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Are tulips poisonous for cats?

Are tulips poisonous for cats?

4 min read

Our cats love to explore our houses and gardens but we do need to watch what plants we have in these areas because some plants are poisonous to cats.

So, you might be wondering are tulips poisonous to cats? As pretty as tulips are, they can be risky to have around cats. Carry on reading to find out why tulips are poisonous and what you can do if your feline has ingested a tulip.

Are tulips poisonous to cats?

Yes, tulip flowers and leaves can be poisonous to cats if ingested. Tulip bulbs are also toxic for cats, and you should keep these flowers away from your cat.

Why are tulips poisonous to cats?

Tulips are poisonous to cats because they contain alkaloid and glycoside compounds as well as allergenic lactones, which are harmful if ingested. Tulips are part of the Lily family and Lilies are also poisonous to cats.

The whole of the tulip plant is poisonous to cats, from the petals to the stem and leaves. However, the bulb is especially harmful as it has a higher density of the toxins. Most severe cases of toxicity arise from eating tulip bulbs, but if your cat has ingested any part of a tulip, you should contact your vet as soon as you’re aware of the situation - even nibbling a small amount of tulip leaf or petal can cause irritation to the mouth or gullet (oesophagus).

Signs of tulip poisoning in cats

If you suspect your cat has ingested any part of a tulip, the first thing you should do is call your vet. They will be able to instruct you on what to do but we’ve compiled a list of signs you should look out for:

Small amounts of tulip ingestion

If your cat has ingested a little bit of tulip, these could be some of the symptoms:

  • Vomiting
  • Dribbling/ drooling excessively
  • Diarrhoea
  • Depression

Larger amounts and tulip bulb ingestion

If you suspect your cat has eaten a fair bit of tulip, or even the bulb, their symptoms can be more severe:

  • Abdominal pain
  • Tremors
  • Tachycardia (increased heart rate)
  • Convulsions
  • Increased respiratory rate
  • Increased respiratory effort (trouble breathing)
  • Cardiac arrhythmias
  • Coma

Ingesting any part of a tulip can irritate your feline’s mouth and throat, so they will be in some kind of discomfort. Again, your vet should be your first port of call.

What should I do if my cat ingests tulip?

The most important thing to do is contact your vet as soon as you realise the situation. They will confirm the best course of action for you. They might ask you to remove any remaining tulip from your feline’s mouth or fur to stop them from eating any more. If the vet tells you to bring your cat in, they might ask you to bring in a sample of the tulip to help identify the plant and decide on the best course of action.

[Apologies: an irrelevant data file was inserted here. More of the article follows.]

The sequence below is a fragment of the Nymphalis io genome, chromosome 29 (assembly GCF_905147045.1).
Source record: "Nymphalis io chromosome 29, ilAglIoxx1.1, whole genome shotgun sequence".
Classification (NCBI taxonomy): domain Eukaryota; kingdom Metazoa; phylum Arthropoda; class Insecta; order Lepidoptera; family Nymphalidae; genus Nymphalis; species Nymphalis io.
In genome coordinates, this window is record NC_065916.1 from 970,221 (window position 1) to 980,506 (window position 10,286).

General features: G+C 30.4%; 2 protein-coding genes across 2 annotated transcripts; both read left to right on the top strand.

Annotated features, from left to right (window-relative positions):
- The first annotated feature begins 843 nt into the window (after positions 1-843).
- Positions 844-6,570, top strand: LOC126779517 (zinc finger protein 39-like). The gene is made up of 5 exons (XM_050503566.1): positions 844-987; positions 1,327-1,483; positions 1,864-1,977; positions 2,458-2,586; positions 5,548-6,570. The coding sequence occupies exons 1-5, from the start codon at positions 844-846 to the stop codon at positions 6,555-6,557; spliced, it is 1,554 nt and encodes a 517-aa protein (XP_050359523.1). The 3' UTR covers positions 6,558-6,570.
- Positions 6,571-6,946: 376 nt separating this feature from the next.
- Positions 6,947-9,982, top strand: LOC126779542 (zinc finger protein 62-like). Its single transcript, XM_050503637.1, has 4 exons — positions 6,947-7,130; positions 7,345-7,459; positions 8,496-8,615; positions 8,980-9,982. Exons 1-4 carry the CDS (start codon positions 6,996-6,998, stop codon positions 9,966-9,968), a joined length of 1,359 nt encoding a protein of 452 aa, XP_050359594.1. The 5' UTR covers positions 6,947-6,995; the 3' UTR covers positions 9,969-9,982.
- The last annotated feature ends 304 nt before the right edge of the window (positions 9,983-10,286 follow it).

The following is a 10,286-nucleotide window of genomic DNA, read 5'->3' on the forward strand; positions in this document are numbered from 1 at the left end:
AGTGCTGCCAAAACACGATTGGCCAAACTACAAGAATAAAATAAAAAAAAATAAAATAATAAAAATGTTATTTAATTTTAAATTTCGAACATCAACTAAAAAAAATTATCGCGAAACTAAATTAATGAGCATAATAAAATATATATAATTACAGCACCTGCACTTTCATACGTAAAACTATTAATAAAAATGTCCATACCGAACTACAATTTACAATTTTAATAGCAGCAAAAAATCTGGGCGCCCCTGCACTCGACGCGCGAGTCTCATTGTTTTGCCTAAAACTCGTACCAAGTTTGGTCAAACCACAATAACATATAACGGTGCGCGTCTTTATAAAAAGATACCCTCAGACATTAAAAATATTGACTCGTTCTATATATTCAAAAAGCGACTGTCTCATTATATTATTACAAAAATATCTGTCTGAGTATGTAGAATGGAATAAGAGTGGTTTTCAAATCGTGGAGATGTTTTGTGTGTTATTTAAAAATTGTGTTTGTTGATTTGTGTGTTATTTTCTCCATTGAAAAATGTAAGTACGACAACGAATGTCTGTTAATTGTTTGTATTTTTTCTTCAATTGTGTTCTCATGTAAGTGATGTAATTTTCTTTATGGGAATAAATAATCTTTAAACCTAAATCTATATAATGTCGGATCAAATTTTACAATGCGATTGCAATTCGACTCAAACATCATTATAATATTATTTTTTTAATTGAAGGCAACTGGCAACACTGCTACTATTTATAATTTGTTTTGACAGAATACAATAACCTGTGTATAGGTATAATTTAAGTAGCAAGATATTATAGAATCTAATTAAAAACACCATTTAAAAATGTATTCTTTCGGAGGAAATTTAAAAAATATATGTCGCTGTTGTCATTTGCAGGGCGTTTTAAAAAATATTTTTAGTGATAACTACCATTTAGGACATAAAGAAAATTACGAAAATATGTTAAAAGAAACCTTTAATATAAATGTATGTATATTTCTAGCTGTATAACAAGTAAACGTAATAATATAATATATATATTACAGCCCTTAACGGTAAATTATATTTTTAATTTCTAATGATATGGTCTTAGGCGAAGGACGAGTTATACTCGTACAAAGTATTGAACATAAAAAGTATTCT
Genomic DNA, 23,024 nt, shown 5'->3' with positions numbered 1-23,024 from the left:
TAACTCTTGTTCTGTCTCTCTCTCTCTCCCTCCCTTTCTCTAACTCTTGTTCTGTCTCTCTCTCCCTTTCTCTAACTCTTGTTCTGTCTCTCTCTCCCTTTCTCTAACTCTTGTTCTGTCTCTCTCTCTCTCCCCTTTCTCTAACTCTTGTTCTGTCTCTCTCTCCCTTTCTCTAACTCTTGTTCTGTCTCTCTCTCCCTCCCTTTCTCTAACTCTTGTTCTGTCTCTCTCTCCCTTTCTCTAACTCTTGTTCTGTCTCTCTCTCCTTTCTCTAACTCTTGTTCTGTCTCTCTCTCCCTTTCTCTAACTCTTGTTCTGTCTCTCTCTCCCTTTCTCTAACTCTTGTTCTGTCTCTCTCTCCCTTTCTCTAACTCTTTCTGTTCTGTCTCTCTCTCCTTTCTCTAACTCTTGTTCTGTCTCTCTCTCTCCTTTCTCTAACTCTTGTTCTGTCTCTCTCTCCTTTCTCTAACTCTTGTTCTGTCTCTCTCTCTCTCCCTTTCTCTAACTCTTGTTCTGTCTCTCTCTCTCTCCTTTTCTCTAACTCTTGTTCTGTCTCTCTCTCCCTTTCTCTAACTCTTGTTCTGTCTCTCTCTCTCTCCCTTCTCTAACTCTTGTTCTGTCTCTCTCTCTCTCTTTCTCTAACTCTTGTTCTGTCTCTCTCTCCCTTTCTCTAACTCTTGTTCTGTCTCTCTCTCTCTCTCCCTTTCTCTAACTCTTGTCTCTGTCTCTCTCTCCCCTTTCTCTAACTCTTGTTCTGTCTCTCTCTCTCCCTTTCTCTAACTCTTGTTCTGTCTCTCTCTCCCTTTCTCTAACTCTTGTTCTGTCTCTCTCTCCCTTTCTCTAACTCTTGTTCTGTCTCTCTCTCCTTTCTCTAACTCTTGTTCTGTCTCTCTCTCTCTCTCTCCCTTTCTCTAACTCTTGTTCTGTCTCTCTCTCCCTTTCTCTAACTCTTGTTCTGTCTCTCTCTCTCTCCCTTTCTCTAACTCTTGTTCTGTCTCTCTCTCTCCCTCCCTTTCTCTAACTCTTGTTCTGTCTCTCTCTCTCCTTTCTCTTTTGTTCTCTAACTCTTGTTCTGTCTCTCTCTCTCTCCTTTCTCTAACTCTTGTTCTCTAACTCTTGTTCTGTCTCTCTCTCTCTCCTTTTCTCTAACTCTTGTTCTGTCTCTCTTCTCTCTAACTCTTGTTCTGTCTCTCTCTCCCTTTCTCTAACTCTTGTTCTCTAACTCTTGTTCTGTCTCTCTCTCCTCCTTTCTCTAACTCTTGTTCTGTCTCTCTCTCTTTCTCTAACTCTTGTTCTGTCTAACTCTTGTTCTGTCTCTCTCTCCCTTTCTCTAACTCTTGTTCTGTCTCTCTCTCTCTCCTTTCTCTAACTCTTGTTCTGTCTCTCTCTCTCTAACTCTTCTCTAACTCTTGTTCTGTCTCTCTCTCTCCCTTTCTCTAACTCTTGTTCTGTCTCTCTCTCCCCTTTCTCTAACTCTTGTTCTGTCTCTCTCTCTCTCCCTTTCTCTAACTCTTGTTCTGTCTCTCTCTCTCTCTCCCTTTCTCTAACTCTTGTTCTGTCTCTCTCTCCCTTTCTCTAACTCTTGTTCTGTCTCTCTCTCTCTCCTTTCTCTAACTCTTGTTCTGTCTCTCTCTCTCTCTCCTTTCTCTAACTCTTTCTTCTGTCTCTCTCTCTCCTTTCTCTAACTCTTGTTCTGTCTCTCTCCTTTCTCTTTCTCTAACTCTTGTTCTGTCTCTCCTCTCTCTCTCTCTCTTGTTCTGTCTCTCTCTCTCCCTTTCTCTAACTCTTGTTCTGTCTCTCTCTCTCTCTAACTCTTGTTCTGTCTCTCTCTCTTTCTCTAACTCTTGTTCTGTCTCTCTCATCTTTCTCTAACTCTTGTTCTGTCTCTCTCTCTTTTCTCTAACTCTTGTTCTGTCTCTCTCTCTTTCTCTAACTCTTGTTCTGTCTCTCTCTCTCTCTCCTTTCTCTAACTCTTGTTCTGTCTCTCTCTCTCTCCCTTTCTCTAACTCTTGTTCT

To avoid any future instances of poisoning, we suggest removing tulips from your garden (particularly the bulbs) and getting rid of tulips in vases. You might want to think about cat proofing your garden. Cats are curious creatures that can jump high and are prone to knocking things over so, for this reason, avoiding them in the house is the best option for your cat’s safety.

Treatment for cat tulip poisoning

If your vet tells you to bring your cat in, treatment will depend on how big your cat is, how much they have ingested and when they ingested it. Some treatments they might do are:

Emesis (vomiting)

Your vet may administer medication to make your cat vomit. This empties the stomach and reduces the absorption of any toxins. Inducing vomiting is only helpful if the tulip was eaten within the last four hours or so – after this time the stomach contents will have moved on into the small intestine.. Vomiting can leave your cat dehydrated so they may need to have an intravenous (IV) catheter for fluid therapy. To absorb any leftover toxins, your cat might be given activated charcoal.

Gastric lavage

Gastric lavage is the medical term for a stomach pump. It’s a more serious treatment as it’s an invasive procedure that is done under anaesthesia. This requires hospitalisation and after this your cat will be given supportive therapy including IV fluids. This is only needed in severe cases, and your vet will be able to provide all the information and support you need.

Now that you know the answer to whether tulips are poisonous to cats, why not take a look at our article on the best cat-friendly plants

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